The Burbank City Council voted unanimously June 6 in favor of a regulations on the sale of firearms and ammunition in the city.
In the next month, the Council will once again consider an extension to the yearlong moratorium on new or replacement firearms retailers, which is set to expire on July 24.
The new regulations are the result of more than a year of public discourse and activism, which picked up steam in Burbank in June 2022 after a string of deadly mass shootings nationwide, including one in Uvalde, Texas, that left 21 people dead, 19 of them elementary schoolchildren.
Burbank has 14 firearms dealerships — about one gun store for about every 7,500 Burbank residents, the second most of any city in the United States, according to a city report.
In response to the public outcry, the City Council placed a temporary moratorium on new or replacement gun stores on June 26, 2022, hearing the concerns over Gun World’s proximity to Roosevelt Elementary School. Many of the 14 firearms retailers in Burbank are located near sensitive-use sites such as religious centers and schools. The moratorium was later extended through July 2023.
During that 2022 meeting, the Council sought to buy time for staff to look into the possibility of establishing buffer zones that would prohibit firearm retailers near sensitive sites. The panel also discussed suspending the issuance of new licenses, thereby limiting the number of firearms retailers in the city over time.
At the time, gun control advocates also lobbied the city to stop licensing new gun stores permanently until the number of Burbank gun stores fell to an acceptable level.
While the newly approved regulations won’t permanently halt the approval of licenses for new gun stores, the city hasn’t yet closed the door on such policy in the future, stoking hopes that the number of firearms retailers could be limited or reduced over time.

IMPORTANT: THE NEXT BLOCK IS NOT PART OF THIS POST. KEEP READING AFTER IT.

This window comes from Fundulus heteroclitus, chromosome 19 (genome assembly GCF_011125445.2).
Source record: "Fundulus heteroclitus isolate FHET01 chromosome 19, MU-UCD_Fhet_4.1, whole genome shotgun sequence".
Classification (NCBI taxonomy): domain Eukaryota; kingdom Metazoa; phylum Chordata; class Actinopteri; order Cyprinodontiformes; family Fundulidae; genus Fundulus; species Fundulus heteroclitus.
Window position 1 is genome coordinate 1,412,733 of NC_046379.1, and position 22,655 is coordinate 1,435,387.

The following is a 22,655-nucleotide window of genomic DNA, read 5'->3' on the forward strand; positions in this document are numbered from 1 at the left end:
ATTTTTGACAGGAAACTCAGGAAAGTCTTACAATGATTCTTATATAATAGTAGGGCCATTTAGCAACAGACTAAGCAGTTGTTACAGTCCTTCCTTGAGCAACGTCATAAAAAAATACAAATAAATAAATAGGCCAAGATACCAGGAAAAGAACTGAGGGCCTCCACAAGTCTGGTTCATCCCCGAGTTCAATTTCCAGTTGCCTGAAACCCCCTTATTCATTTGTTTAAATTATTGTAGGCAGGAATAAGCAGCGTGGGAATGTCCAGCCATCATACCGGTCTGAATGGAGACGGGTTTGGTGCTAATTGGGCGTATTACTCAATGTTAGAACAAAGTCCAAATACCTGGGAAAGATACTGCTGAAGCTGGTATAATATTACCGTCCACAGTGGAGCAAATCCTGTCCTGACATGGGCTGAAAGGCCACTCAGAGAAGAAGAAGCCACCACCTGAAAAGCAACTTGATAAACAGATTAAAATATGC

The regulations create a comprehensive local program for obtaining a city license to sell firearms, and adds additional hurdles that gun store owners will need to jump if they want to sell in Burbank, including police inspections on store owners, application fees and on-site security requirements.
In the coming months, staff will return to the Council to recommend additional requirements that address firearms or ammunition retail businesses, including additional zoning and land use regulations, most notably, their proximity to sensitive sites.
“As we adapt to the changing safety needs of the city, we are also addressing the potential impacts to quality of life. By regulating firearms and ammunition retail sales within the city through the proposed ordinance, we are acting in the best interest of the health, safety and general welfare of the community,” Xjvirr Thomas, an associate planner for the city, wrote in a statement.
MENTAL HEALTH IN PUBLIC DEBATE ON GUN CONTROL
Those who oppose gun control have actively spoken out at meetings throughout the last year, often arguing in favor of mental health resources over gun laws.
“We need firearms more than ever. There’s a saying that when seconds count, the police are only minutes away. We need to be able to defend ourselves from the people you are inviting into this city. The mentally ill. The drug-addicted,” said Joel Schlossman, a Burbank resident, during the June 6 meeting.
One gun control activist and Burbank resident, Jared Cavagnolo, addressed these claims.
“The best of the very scant literature out there looking at mass shooters and the mentally ill put the number at somewhere around 25% of mass shooters have a diagnosed mental illness.
“That’s on par with the percentage of the general population that has a diagnosed mental illness,” added Cavagnolo, referencing a study of pre-attack behaviors of active shooters conducted by the FBI.
That study showed that less than 5% of mass shooters had a record of gun-disqualifying mental health issues, such as involuntary commitment to a mental health facility.
First published in the June 24 print issue of the Burbank Leader.